The Greater Houston Partnership has been recognized with “Excellence in Data Collection and Dissemination Efforts” for the development and implementation of its Geographic Information System (GIS). The honor came at the Council for Community and Economic Research’s (C2ER) annual conference in Kansas City, Missouri.
A GIS integrates maps, databases, layers of geographic information and base community data to provide quick and accurate insights into a region.
The Partnership’s state-of-the art GIS provides near-instant data and analysis of Houston’s commercial real estate options. It is accessed by Houston’s regional economic development organizations, site consultants who want better information about the communities being considered, and the Partnership’s Opportunity HoustonSM investors, who have committed their financial resources to attracting new business to the region. The entire GIS process is managed by the Partnership’s Research Department.
“The GIS plays a key role in our business relocation and expansion efforts,” says Patrick Jankowski, Vice President of Research at the Greater Houston Partnership. “No other economic development organization has such a tool.”
To gain access to the Partnership’s GIS, users must be actively working with the Partnership or one of its allies on a relocation or business expansion project. The buzz on the new system has reached all the way to Austin. Members of the Texas Governor’s economic development staff as well as staff of the Texas Workforce Commission are using it. Most of the region’s economic development organizations that have implemented their own GIS are now switching over to the Partnership’s system.
The base layer of Houston’s GIS looks like a road map of the region. Users can add layers showing the locations of flood plains, pipelines, oil wells, Texas Department of Transportation (TxDoT) projects, school district boundaries, Fortune 1000 company headquarters, soil types, city limits, office and industrial building locations, developable land, and the demographic characteristics within one to 20 miles of any location chosen on the map.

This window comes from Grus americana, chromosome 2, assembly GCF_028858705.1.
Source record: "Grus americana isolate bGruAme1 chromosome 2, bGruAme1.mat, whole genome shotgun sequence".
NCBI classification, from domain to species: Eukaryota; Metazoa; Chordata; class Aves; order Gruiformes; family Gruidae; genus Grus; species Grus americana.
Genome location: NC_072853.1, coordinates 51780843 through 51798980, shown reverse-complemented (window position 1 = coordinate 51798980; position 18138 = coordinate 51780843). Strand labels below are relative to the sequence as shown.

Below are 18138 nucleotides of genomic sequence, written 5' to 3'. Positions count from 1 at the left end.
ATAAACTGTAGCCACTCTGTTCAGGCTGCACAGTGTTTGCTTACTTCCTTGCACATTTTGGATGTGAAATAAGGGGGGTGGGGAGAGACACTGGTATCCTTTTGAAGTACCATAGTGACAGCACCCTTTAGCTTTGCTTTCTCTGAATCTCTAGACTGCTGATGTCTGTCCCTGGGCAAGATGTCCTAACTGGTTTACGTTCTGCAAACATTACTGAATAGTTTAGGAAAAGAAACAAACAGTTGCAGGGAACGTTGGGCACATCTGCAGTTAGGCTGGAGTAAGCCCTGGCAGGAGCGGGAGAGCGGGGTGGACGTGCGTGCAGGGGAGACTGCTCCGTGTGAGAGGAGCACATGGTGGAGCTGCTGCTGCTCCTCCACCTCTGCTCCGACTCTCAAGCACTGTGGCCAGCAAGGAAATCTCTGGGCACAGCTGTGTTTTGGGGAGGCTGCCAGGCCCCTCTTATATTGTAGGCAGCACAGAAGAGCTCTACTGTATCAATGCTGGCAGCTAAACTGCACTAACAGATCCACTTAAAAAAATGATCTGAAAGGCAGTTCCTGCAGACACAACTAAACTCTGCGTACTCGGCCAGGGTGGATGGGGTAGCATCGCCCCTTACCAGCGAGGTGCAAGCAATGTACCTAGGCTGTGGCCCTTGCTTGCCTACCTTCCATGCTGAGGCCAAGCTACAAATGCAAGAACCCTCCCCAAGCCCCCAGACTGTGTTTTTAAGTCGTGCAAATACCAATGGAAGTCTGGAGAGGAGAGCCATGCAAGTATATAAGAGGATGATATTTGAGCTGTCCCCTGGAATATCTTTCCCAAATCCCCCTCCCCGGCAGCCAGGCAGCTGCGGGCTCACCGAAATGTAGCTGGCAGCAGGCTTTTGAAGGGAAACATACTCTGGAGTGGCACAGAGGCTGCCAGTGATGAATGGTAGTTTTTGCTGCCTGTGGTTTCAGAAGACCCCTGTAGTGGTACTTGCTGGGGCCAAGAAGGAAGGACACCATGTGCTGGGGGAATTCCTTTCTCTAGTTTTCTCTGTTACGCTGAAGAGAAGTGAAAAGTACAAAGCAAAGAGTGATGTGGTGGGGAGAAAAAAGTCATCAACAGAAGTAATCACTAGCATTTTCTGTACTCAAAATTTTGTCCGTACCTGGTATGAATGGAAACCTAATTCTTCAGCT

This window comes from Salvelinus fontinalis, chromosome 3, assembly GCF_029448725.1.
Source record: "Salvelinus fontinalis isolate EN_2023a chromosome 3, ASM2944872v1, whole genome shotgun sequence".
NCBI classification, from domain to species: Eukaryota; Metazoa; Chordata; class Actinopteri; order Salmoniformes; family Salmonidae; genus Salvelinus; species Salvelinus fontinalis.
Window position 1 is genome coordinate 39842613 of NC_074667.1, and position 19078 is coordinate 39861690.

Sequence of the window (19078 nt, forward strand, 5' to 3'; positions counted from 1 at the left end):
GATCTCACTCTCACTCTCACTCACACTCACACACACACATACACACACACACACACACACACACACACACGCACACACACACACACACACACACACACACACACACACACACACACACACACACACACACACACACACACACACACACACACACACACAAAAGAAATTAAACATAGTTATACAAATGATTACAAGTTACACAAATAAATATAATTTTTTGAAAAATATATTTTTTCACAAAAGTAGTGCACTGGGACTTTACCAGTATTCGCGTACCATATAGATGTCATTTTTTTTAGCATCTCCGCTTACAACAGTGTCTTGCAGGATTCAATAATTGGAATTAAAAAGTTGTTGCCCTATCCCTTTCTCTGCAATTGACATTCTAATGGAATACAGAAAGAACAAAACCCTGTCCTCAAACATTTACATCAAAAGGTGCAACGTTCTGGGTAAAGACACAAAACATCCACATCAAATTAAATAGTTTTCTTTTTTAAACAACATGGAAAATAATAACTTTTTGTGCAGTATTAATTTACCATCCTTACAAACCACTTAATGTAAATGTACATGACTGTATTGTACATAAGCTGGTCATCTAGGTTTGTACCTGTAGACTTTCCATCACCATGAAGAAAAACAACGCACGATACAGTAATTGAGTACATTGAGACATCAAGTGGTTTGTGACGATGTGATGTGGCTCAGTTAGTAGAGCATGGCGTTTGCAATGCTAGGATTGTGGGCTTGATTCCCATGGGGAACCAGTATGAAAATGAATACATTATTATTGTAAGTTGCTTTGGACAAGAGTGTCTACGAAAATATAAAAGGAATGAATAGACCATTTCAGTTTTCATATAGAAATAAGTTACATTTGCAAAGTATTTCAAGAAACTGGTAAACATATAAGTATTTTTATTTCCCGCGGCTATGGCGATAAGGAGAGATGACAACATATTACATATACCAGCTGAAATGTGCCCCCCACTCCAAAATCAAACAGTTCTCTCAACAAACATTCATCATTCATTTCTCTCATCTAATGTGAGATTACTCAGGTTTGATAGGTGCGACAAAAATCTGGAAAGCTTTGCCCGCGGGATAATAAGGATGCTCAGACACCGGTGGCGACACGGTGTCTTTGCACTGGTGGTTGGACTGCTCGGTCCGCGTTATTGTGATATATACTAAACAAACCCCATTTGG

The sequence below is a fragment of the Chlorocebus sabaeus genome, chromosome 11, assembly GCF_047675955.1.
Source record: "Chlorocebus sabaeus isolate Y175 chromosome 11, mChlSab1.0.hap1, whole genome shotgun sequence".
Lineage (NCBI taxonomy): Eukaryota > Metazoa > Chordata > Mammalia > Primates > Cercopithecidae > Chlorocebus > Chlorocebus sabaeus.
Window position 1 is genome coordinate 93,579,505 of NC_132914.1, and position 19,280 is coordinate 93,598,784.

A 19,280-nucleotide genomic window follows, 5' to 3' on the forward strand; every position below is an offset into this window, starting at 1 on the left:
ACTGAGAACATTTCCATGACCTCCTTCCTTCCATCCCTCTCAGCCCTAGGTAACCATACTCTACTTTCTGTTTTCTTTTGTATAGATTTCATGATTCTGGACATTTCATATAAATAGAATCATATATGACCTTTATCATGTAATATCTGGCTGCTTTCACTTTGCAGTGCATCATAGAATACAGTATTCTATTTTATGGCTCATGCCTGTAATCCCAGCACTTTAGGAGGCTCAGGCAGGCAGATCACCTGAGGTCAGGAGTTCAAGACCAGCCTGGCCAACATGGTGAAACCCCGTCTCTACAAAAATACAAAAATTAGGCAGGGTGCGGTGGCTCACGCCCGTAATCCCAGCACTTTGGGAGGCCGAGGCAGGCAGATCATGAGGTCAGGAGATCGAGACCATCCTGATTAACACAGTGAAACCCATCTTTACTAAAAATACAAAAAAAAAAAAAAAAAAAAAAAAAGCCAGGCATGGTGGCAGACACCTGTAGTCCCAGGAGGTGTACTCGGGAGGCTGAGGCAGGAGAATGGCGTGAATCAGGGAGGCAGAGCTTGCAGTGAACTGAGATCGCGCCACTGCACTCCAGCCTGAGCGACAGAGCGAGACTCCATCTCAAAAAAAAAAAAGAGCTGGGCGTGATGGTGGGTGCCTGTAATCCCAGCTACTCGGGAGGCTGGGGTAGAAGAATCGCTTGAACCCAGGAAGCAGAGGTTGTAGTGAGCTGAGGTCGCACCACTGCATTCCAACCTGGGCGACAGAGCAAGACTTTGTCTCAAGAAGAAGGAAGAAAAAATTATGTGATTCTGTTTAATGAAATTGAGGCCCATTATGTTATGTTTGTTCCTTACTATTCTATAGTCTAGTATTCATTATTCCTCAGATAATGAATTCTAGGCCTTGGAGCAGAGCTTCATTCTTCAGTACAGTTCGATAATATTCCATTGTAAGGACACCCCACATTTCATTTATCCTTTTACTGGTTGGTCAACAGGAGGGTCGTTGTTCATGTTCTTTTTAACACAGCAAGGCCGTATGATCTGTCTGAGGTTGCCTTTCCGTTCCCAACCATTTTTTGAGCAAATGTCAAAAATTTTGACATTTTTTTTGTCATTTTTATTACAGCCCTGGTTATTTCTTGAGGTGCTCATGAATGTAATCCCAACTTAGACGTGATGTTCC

“The ability to access all this data at once and show it all on one map makes the GIS a very powerful economic development tool,” says Jankowski.
The C2ER awards recognize the contribution of research activities to the success of local, regional or state/provincial economic development initiatives.
The Partnership, one of the largest and most prominent non-profit business organizations of its kind in the U.S., represents the 10-county Houston region and collaborates with more than 36 economic development organizations to promote the growth of high-paying jobs, international trade and capital investment in the Houston region.
In 2005, the Partnership outlined a Strategic Plan targeting certain industry clusters predicted to yield high job growth, capital investment and foreign trade over the next decade. Its innovative Opportunity HoustonSM marketing and lead generation program promotes the Houston region’s prime business climate and assets to five major economic sectors: aviation and aerospace, energy and petrochemical, medical and biotechnology, information technology and nanotechnology. The program will help grow jobs by 600,000, increase capital investment by $60 billion and expand foreign trade by $120 billion for the greater Houston area by the end of 2015.
The GIS, funded through Opportunity HoustonSM, is a key tool in enhancing the Houston region’s job creation efforts.
For more information on the Houston region, call 713-844-3647 or visit Houston.org.